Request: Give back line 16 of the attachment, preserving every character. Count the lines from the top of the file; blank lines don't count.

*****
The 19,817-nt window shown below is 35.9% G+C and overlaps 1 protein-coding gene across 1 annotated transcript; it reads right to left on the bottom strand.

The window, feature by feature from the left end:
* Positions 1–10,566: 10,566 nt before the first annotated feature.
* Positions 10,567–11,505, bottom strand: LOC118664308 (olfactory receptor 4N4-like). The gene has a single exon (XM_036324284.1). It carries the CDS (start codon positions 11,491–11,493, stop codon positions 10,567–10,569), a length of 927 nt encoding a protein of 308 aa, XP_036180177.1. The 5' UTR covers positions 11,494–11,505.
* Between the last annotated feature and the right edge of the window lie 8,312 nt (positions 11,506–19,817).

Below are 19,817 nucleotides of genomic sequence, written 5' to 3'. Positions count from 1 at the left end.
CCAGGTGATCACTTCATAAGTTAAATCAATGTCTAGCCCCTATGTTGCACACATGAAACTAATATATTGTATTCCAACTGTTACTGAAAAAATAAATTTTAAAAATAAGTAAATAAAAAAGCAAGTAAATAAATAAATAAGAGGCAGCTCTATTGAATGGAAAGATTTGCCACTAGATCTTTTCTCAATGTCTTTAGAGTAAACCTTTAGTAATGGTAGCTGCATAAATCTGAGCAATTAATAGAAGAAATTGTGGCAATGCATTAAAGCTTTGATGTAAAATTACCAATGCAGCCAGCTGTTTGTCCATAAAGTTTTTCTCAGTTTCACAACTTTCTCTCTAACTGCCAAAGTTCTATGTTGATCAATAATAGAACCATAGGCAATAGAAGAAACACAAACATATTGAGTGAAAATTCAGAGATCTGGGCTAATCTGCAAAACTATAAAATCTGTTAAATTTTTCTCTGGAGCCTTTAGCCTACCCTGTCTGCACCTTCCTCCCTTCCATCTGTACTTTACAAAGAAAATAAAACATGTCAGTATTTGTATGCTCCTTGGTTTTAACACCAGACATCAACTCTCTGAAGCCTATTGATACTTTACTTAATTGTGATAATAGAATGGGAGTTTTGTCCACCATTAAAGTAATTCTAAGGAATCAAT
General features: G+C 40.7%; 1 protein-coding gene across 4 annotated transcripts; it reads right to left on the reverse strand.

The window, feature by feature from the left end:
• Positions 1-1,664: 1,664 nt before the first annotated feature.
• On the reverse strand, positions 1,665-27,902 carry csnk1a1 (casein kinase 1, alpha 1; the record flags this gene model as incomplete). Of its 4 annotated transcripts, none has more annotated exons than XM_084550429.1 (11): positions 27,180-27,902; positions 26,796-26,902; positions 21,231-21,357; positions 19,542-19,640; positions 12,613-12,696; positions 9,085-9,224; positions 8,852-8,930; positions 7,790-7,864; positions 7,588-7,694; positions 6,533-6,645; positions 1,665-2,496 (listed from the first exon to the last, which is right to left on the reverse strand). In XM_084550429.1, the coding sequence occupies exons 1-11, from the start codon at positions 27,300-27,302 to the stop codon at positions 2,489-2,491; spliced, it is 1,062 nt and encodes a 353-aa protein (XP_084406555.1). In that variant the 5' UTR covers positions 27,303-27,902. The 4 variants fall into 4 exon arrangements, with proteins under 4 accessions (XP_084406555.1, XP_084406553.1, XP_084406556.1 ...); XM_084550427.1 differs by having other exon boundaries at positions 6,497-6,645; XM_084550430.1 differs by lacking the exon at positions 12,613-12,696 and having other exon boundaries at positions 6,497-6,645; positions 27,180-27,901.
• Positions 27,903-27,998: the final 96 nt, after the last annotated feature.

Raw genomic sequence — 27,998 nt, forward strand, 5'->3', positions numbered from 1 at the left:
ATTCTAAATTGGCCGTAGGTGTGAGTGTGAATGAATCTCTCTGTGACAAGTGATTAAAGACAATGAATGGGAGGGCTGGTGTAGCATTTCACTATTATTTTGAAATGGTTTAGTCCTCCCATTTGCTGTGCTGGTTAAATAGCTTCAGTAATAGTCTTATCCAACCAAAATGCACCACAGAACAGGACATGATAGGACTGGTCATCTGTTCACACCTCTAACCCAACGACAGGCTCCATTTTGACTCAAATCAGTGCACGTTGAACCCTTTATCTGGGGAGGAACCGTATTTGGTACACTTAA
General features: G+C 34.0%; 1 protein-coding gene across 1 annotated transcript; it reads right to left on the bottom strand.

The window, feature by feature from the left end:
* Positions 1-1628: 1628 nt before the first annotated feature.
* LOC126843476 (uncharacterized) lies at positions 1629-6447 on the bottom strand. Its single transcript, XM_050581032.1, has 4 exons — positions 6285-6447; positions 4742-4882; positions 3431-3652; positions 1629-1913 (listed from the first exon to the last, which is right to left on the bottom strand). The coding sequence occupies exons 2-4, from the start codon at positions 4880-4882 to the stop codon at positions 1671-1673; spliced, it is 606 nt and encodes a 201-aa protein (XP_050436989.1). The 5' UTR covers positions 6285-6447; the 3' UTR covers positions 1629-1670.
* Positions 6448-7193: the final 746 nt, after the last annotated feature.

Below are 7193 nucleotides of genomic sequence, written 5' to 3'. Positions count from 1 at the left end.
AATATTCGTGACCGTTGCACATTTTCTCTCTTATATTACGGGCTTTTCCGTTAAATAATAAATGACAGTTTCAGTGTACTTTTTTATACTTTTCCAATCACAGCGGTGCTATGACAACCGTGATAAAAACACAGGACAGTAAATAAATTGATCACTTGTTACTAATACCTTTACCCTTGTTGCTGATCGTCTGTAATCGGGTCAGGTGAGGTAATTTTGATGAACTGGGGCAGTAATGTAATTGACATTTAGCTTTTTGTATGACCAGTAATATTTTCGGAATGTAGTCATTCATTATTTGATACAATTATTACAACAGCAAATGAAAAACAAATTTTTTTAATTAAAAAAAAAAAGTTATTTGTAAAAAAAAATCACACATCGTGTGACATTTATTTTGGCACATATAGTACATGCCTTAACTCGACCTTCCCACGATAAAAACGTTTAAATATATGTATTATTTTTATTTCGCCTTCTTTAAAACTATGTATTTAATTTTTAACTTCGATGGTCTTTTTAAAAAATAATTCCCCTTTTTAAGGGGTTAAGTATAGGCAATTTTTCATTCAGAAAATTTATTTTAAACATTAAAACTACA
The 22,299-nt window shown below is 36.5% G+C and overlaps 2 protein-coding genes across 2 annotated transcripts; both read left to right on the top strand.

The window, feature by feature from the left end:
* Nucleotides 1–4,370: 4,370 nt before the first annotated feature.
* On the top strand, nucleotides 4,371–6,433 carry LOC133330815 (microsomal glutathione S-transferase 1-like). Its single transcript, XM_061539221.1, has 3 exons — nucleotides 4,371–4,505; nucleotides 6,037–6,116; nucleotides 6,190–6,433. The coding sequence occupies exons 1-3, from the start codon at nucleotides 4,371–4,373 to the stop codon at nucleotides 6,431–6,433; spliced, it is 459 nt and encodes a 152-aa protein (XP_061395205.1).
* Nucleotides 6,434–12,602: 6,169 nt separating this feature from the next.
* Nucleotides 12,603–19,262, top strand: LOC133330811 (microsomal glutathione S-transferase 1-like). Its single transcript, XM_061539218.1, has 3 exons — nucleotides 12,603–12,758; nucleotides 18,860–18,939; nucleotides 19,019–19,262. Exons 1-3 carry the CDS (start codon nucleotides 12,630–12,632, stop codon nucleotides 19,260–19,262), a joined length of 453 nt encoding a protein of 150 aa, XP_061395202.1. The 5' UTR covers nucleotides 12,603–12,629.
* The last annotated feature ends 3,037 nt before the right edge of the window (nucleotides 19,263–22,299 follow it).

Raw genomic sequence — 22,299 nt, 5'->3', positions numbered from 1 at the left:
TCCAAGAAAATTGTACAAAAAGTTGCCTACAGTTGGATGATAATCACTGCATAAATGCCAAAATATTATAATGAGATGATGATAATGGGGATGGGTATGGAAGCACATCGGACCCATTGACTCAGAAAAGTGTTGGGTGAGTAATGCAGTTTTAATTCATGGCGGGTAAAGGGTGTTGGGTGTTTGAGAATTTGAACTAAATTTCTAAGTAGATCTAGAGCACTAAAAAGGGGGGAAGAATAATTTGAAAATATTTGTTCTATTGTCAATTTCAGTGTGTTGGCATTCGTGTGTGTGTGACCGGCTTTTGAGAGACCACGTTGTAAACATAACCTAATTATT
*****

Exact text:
The window, feature by feature from the left end: